Panasonic SZ10 review

Panasonic SZ10 review

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There are far fewer compact cameras around these days, as most people just use their smartphones for casual snaps. There’s still a place for a dedicated camera, though, as long as it can offer something over and above what a decent smartphone can do.

The Panasonic SZ10 makes its mark with a 12x optical zoom and a screen that can flip up and over for self-portraits. Selfie mania shows no sign of abating, and this camera means you don’t have to rely on the basic front-mounted camera on your phone. It also benefits from an unusually wide 24mm (equivalent) minimum focal length, so you can pack lots of friends into the frame. Meanwhile, the 288mm (equivalent) maximum focal length means you can capture distant subjects in far greater detail than any fixed-zoom smartphone.

Flipping the screen over switches the camera into a Self Shot mode with various functions available. A Soft Skin effect is applied, and there are options to blur the edges of the frame and even to stretch the image for a wholly unconvincing Slimming effect. A three-second self-timer gives you time to don your most demure pout and there’s an option to capture up to four photos in a row without having to repeatedly press the shutter button.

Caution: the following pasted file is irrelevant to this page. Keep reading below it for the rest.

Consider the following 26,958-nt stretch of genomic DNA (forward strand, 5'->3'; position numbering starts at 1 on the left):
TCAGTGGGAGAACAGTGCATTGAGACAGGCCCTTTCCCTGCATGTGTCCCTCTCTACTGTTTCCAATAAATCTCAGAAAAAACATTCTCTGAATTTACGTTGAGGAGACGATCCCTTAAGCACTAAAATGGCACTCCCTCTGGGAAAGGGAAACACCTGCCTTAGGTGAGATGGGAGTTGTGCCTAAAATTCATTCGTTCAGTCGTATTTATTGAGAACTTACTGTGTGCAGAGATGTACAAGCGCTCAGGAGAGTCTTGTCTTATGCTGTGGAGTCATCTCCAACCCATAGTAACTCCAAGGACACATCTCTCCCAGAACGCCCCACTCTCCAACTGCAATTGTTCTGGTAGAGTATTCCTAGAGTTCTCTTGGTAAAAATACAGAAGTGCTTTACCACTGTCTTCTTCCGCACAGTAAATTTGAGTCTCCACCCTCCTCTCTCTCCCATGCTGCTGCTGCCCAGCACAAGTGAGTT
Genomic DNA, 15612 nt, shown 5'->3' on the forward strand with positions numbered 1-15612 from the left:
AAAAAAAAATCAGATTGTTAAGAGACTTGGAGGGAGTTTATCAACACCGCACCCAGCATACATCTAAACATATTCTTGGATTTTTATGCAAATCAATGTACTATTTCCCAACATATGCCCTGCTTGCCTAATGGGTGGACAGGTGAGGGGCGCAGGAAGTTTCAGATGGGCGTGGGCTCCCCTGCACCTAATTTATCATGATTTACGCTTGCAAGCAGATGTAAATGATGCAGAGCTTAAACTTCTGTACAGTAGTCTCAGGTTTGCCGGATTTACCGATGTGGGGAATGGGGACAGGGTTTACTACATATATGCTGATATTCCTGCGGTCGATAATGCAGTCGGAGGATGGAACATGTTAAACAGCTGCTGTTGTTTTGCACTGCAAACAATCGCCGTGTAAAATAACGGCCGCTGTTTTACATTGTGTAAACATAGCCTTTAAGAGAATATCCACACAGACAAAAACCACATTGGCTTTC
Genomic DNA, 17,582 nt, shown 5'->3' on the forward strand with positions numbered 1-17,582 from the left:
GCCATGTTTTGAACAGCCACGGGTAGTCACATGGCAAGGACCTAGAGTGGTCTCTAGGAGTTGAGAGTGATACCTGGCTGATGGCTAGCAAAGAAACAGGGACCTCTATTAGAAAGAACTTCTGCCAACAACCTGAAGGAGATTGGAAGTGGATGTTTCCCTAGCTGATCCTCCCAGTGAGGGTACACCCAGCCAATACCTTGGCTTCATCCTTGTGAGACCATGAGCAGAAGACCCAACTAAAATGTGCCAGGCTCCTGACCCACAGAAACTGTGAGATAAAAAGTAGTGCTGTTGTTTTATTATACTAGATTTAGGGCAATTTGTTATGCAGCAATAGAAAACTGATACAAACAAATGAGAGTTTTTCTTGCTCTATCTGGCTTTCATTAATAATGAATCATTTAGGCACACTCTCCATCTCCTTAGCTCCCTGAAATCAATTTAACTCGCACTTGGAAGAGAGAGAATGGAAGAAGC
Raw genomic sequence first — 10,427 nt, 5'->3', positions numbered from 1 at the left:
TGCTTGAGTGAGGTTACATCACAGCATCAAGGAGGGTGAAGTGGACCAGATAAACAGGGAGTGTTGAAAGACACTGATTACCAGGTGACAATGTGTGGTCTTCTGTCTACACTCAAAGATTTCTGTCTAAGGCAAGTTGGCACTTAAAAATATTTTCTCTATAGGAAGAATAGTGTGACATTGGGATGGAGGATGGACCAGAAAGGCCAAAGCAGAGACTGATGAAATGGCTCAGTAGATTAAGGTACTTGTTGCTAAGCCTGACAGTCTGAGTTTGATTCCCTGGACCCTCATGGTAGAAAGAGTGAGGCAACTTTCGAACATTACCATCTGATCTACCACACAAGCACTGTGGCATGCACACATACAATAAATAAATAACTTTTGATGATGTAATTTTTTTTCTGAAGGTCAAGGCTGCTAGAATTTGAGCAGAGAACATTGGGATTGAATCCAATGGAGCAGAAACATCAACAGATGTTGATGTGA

Wi-Fi enables wireless transfers to iOS and Android devices, and also to a PC across a home Wi-Fi network. It can take a while to configure it – there’s no NFC for automatic configuration – but History and Favorites options in the Wi-Fi menu make revisiting settings easy and quick. There’s comprehensive remote control from the app too, including the ability to move the autofocus point by touching the screen – something that’s not possible on the camera itself. It’s just the thing for times when your arm isn’t long enough for a particularly large group portrait.

Beyond that, the features start to thin out. The screen is relatively small at 2.7in across, there’s no HDMI output and battery life is just 200 shots. There’s no orientation sensor so portrait-shaped photos must be rotated manually. Video capture is limited to 720p resolution in MJPEG format, which generates much larger files than the more common AVC format. Clips are limited to eight minutes and 40 seconds.

Performance was disappointing, taking 3.4 seconds between shots on average. Burst shooting was at a leisurely 1.1fps and the image on screen trailed a couple of frames behind the unfolding action. Autofocus speed was pedestrian and many of our test shots exhibited focusing errors.

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